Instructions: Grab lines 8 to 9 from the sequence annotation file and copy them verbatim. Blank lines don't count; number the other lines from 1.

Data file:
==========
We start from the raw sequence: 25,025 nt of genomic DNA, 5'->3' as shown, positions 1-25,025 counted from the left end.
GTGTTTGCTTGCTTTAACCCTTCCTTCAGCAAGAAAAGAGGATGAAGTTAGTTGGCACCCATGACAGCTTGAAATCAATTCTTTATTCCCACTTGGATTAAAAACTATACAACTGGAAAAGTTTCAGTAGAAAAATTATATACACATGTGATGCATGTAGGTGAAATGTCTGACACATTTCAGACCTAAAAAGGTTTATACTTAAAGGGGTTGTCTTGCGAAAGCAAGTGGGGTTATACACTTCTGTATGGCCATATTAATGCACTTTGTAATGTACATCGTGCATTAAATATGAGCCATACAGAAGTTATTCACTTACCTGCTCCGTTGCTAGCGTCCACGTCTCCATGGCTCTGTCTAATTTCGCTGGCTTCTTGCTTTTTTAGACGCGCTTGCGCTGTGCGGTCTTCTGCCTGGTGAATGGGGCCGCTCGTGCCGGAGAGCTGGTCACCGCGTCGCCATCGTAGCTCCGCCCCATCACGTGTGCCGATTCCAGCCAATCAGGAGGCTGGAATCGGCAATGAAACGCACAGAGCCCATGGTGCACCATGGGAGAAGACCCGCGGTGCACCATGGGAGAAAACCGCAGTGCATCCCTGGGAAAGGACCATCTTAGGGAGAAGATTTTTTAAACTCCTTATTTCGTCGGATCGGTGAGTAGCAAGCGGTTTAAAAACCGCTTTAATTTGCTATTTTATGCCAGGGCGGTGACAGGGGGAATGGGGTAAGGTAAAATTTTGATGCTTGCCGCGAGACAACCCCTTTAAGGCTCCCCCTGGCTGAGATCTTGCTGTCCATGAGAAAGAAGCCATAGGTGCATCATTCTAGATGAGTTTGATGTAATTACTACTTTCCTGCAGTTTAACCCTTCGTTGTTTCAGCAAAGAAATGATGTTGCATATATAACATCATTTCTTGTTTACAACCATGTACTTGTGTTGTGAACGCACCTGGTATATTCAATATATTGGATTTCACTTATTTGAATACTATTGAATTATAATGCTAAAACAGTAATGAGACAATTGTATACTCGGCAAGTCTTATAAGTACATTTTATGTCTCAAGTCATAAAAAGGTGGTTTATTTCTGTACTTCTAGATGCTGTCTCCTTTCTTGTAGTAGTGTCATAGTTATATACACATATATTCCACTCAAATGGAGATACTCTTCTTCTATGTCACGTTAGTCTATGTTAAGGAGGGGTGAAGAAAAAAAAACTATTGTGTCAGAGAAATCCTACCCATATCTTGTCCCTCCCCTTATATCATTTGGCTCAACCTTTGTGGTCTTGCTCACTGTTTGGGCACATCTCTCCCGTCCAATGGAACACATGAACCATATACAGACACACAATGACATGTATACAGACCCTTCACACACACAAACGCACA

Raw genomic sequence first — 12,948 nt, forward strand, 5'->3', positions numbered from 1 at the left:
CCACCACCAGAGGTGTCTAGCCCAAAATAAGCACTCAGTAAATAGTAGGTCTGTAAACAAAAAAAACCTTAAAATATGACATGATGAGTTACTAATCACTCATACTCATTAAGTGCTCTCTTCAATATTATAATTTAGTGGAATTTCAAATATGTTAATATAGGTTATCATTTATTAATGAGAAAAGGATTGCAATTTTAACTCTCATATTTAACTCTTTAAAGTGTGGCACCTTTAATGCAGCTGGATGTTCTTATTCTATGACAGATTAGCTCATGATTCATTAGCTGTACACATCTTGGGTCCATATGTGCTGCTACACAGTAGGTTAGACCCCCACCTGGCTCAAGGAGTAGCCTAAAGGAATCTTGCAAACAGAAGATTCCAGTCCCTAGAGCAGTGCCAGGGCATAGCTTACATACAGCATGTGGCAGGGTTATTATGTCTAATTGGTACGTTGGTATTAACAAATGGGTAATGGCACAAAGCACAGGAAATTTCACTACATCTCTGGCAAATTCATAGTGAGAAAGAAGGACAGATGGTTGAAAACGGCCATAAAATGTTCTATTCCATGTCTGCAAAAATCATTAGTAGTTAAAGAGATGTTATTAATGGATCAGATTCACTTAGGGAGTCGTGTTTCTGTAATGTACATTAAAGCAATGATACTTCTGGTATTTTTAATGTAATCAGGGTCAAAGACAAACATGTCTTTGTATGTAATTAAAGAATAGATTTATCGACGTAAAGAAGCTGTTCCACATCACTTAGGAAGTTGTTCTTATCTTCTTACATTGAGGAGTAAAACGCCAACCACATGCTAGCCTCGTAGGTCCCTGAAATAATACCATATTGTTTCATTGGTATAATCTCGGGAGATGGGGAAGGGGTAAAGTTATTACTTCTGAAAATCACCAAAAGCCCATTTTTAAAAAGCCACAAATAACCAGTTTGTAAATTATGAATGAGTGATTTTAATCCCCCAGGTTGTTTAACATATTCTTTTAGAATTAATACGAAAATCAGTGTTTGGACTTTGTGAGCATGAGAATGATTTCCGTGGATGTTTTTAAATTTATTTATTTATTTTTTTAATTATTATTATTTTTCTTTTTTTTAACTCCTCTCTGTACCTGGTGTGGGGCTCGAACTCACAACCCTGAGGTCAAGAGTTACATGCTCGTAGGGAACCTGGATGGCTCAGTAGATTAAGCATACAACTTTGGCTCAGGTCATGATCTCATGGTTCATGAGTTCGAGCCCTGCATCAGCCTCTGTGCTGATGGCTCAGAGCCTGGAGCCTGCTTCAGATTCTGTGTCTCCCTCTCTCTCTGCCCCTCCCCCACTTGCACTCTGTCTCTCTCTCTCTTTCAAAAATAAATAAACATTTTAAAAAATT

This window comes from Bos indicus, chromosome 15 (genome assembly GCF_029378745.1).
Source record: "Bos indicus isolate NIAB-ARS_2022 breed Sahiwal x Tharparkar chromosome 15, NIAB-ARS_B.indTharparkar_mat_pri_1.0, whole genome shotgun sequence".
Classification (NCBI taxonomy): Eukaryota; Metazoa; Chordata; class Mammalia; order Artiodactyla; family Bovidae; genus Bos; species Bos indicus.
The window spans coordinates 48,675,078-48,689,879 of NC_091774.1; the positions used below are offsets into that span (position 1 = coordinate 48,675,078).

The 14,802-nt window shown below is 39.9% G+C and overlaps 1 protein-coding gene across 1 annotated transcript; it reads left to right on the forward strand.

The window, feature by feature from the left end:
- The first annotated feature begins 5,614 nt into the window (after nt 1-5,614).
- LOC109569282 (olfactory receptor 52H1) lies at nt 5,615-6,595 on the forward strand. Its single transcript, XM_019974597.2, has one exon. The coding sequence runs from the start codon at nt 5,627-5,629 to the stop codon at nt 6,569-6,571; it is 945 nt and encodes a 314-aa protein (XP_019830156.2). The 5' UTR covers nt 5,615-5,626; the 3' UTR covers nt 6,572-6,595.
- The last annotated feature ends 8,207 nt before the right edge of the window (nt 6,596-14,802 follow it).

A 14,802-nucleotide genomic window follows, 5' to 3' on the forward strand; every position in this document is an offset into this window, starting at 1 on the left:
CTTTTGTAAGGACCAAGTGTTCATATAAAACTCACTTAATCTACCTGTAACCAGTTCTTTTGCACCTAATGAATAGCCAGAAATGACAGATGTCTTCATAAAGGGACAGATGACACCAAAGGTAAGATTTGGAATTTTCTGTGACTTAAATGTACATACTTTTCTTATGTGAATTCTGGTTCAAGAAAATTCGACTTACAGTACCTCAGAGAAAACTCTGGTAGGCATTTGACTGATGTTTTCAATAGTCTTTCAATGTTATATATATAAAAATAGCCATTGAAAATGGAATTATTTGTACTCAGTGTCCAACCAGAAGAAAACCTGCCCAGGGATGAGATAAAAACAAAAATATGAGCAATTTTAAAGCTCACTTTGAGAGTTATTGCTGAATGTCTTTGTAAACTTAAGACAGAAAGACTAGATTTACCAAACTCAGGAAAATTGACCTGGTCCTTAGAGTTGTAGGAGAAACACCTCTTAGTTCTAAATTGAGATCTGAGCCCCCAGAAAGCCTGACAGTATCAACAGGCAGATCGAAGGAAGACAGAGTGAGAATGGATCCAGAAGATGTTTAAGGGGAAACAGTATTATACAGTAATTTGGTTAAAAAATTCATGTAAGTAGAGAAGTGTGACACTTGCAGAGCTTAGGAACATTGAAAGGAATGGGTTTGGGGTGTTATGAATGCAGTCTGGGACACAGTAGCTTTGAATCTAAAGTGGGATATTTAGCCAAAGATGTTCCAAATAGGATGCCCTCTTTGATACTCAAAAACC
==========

The window spans coordinates 48,675,078-48,689,879 of NC_091774.1; the positions used below are offsets into that span (position 1 = coordinate 48,675,078).

The 14,802-nt window shown below is 39.9% G+C and overlaps 1 protein-coding gene across 1 annotated transcript; it reads left to right on the forward strand.